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Quote:
Originally Posted by CuteAsMinnie View Post
Heart Healthy = less than 1200mg of sodium/day

Low sodium in the restaurant world typically is 800/mg in a single dish x 3 meals is just a tad over that 1200mg/day

I've followed a Heart Healthy Diet for just about 6 months. In these past 6 months, I have not gone beyond 1200/mg/day.

Here are my tips:

- Get the "my fitness pal" ap and start tracking your sodium NOW!
- You'll get a pretty good handle on what to eat and what to stay away from
- #1 hidden sodium culprit is bread. It can easily be avoided at WDW ( and this means bread, buns, muffins, bakery items, etc)
- #2 hidden sodium culprit is salad dressing. bring your own salad dressing of olive oil and balsamic or bring individual olive oil packets (start collecting these from Panera) and then ask for a
lemon. Best salad dressing combo ever...I swear!
- #3 hidden culprit is soup. Can't get away from that so... No soup
- stay away from anything marinated.
- fresh fruit is always available.
- if u must have fries, ask for them it without the added salt (even McDonald's will make them for u)
- when doing TS, note your restriction on the ADR then ask to speak to the chef re: no sodium options. They will be happy to help.
- drink water! This will counter act any increase in sodium you may have.



It's really not that big of a deal. The above has been my experience over the last six months and my entire family has made the switch. I will continue in this course during our upcoming WDW trip. We tend to get nervous when we are faced with a challenge. We must do our research, apply what we have learned and plug along.

I really hope this helped!
Thanks for so much helpful info! I have been using the my fitness pal but don't see a sodium section (not the most tech savvy here), any idea what I could or should be looking for?

To add to what you said, the number one sodium offender is preparing food with salt. And restaurants use a ton of it! From the little bit of nutritional info that is avail, it looks like Disney is higher than the average that you mentioned and its likely that you'll get a day's worth of sodium in each meal. Water is very important, you are right, but it will not erase all. Still have to be within a certain level!
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Old 02-04-2013, 12:34 PM   #73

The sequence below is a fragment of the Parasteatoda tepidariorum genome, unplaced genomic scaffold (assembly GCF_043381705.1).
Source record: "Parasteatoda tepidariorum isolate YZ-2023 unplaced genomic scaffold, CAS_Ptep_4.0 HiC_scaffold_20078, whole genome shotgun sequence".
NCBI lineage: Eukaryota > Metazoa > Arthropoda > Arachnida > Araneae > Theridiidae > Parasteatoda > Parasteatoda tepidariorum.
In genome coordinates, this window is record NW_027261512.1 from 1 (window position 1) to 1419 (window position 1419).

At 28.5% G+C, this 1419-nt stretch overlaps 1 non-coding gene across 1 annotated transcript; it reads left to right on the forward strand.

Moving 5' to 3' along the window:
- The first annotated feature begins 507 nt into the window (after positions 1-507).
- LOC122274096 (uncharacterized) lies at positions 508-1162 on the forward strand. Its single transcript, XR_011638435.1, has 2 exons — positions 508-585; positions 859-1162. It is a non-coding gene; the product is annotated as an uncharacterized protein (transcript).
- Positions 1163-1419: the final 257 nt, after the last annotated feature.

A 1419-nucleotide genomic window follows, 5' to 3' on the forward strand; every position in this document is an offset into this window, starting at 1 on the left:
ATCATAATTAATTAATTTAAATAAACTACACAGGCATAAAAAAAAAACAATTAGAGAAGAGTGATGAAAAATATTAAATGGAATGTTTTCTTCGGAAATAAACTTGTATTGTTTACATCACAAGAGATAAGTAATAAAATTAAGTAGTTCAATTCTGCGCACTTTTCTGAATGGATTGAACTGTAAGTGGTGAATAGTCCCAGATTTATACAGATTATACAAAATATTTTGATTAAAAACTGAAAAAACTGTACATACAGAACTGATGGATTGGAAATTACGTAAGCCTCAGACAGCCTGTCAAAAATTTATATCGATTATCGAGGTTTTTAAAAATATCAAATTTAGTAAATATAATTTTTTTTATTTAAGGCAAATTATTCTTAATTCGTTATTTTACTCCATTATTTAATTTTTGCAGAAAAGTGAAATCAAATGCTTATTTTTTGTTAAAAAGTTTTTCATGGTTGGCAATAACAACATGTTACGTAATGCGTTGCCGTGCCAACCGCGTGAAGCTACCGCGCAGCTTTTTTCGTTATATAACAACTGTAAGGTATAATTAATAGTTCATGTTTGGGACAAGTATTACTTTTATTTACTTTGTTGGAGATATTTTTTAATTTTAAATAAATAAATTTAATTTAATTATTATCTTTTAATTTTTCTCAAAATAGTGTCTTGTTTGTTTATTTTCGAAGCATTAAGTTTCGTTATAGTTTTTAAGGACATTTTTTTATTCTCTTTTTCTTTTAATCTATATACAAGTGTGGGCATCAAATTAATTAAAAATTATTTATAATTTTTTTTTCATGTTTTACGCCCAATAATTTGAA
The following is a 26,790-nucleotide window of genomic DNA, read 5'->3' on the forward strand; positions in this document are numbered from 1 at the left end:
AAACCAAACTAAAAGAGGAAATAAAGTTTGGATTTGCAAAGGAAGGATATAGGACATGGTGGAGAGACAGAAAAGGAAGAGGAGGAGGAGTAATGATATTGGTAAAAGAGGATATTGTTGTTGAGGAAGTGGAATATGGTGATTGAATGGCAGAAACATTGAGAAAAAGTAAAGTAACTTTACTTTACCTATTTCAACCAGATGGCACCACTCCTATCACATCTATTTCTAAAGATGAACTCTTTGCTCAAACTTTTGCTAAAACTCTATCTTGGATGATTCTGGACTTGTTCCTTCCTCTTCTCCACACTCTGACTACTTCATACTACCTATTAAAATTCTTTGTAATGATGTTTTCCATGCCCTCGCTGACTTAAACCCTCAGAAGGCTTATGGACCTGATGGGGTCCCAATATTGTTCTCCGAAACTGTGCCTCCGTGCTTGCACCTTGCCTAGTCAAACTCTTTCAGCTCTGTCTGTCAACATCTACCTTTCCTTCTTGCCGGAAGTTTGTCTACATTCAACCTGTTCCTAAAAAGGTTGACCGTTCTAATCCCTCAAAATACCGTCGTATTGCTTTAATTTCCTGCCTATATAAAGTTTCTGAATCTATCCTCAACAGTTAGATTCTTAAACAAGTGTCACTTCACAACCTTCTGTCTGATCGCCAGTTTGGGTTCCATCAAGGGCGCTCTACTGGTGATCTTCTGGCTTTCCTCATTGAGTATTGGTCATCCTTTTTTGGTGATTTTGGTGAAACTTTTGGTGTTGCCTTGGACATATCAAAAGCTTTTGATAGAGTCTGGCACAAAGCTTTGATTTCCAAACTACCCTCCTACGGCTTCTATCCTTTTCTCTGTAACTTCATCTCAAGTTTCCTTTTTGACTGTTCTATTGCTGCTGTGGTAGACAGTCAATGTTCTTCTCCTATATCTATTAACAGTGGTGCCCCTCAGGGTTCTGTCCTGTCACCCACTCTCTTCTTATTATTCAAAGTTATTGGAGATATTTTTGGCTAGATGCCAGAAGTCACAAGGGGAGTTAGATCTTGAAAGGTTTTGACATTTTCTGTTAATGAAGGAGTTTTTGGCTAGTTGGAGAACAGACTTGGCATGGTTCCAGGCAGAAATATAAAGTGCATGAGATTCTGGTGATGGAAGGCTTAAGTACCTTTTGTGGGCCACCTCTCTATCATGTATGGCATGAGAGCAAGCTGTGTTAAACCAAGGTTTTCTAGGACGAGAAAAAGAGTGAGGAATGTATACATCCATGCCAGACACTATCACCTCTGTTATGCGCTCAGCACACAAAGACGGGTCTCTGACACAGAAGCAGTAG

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Quote:
Originally Posted by shortchef View Post
Thanks for so much helpful info! I have been using the my fitness pal but don't see a sodium section (not the most tech savvy here), any idea what I could or should be looking for?

After you enter your food choice on "my fitness pal", tap (or click on) that food choice and it shows you the breakdown of fat, sodium, carbs etc. To get your running total for the day, tap (or click on) the home screen)
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Old 02-04-2013, 04:05 PM   #74
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This is great, thank you!! It comes up on the IPad but not on the desktop. So, easy enough, I'll use it on the IPad from now on.
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Old 02-04-2013, 06:40 PM   #75
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I am glad that you found a way to make Disney Dining work for you regarding sodium content!

In general, contacting Disney directly is the best way to achieve food accommodations while on vacation. Another great resource right here is the DisABILITIES forum. My first trip to Disney with my son and his beef allergy, and my mother with Celiac, was a bit nightmarish for planning. Both resources were a huge help!

I am going to move this thread to the DisABILITIES area, and hope that those that regularly read there will be able to help you further.

Good luck on finding low sodium dining at Disney.